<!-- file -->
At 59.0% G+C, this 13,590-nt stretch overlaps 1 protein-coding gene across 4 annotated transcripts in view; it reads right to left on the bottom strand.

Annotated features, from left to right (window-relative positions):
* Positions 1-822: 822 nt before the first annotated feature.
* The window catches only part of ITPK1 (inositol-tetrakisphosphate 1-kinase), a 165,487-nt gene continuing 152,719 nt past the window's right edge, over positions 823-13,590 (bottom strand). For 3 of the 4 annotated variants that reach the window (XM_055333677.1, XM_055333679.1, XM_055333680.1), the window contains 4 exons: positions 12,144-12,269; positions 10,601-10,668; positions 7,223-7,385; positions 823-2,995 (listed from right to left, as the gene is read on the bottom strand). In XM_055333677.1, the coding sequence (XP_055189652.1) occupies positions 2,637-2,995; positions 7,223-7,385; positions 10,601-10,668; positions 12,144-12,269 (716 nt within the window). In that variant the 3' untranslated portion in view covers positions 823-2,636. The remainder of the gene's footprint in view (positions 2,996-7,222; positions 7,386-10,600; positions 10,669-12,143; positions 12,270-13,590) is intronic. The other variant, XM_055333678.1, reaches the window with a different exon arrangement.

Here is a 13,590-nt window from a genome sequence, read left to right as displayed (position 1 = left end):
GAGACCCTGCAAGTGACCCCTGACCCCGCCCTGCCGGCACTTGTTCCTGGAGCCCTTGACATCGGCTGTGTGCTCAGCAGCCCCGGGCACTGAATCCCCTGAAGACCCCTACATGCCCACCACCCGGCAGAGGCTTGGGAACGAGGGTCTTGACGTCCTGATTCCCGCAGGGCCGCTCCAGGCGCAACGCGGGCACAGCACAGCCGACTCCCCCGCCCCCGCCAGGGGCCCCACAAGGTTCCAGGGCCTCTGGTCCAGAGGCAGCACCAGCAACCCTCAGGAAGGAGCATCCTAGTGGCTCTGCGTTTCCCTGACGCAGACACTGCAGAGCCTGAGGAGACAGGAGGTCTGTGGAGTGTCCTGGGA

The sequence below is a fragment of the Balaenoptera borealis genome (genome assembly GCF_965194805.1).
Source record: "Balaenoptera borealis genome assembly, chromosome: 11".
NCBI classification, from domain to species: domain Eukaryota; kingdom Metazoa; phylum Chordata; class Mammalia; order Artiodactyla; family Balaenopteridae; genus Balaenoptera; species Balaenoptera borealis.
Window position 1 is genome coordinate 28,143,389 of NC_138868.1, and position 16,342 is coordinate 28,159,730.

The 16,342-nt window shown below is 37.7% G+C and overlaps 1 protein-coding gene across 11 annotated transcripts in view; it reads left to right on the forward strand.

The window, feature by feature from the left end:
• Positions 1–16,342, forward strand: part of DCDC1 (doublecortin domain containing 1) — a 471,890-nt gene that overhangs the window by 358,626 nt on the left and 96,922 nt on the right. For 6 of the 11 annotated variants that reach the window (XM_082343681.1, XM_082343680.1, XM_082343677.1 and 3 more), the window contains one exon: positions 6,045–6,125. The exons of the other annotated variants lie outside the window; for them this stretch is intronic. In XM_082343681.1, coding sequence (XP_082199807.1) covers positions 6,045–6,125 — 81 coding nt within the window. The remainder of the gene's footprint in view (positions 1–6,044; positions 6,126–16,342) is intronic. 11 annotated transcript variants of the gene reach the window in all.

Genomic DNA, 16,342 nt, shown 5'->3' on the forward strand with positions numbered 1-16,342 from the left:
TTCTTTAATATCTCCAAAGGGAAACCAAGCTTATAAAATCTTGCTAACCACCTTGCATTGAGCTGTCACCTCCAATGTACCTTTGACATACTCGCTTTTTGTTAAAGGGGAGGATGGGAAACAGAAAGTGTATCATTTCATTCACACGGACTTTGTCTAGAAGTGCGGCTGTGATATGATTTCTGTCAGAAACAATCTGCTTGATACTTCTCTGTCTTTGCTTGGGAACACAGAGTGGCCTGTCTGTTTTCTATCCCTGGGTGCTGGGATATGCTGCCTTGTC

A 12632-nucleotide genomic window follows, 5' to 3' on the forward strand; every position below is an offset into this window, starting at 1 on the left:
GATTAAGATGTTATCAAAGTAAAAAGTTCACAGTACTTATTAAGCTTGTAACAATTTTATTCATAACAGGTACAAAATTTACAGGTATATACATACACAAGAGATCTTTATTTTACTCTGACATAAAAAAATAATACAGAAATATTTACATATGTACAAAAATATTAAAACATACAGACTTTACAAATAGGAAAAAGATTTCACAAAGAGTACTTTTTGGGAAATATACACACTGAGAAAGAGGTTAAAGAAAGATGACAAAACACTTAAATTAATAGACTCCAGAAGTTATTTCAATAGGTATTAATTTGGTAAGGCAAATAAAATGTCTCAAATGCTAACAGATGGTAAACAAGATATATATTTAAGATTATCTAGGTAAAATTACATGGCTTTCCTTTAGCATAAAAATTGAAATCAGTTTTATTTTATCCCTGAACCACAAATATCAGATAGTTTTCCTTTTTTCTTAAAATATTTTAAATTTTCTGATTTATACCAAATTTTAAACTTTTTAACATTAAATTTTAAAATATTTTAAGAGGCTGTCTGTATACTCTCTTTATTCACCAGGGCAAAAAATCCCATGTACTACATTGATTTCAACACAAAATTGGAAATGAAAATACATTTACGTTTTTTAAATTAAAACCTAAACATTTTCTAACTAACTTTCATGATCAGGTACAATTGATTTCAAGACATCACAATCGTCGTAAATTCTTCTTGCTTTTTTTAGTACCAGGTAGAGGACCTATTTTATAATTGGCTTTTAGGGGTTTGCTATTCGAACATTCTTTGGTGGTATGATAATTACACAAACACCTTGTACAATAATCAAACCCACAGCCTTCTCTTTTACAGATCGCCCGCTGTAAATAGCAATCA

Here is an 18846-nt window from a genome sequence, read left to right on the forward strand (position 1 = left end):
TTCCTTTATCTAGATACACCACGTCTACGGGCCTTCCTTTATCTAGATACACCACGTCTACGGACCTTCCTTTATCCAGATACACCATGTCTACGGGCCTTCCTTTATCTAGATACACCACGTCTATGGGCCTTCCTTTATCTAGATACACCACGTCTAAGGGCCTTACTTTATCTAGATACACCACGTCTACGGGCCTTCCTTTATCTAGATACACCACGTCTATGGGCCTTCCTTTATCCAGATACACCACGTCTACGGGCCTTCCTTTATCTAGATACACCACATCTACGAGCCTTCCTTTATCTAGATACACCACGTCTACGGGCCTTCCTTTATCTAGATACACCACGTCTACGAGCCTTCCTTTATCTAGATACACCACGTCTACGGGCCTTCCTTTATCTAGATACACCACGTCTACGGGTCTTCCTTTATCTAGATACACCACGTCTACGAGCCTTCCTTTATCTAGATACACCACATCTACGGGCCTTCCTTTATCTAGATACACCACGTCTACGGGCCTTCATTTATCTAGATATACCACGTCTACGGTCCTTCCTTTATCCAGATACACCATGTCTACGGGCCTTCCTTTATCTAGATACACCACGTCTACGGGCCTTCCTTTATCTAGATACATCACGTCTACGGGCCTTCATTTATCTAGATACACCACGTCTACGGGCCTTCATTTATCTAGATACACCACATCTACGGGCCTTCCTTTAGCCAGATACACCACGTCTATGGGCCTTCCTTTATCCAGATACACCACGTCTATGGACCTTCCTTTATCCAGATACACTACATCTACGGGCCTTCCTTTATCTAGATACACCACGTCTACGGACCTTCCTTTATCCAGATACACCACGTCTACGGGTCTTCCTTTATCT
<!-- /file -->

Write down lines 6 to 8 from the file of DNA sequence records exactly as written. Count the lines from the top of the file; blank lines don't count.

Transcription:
GAGACCCTGCAAGTGACCCCTGACCCCGCCCTGCCGGCACTTGTTCCTGGAGCCCTTGACATCGGCTGTGTGCTCAGCAGCCCCGGGCACTGAATCCCCTGAAGACCCCTACATGCCCACCACCCGGCAGAGGCTTGGGAACGAGGGTCTTGACGTCCTGATTCCCGCAGGGCCGCTCCAGGCGCAACGCGGGCACAGCACAGCCGACTCCCCCGCCCCCGCCAGGGGCCCCACAAGGTTCCAGGGCCTCTGGTCCAGAGGCAGCACCAGCAACCCTCAGGAAGGAGCATCCTAGTGGCTCTGCGTTTCCCTGACGCAGACACTGCAGAGCCTGAGGAGACAGGAGGTCTGTGGAGTGTCCTGGGA

The sequence below is a fragment of the Balaenoptera borealis genome (genome assembly GCF_965194805.1).
Source record: "Balaenoptera borealis genome assembly, chromosome: 11".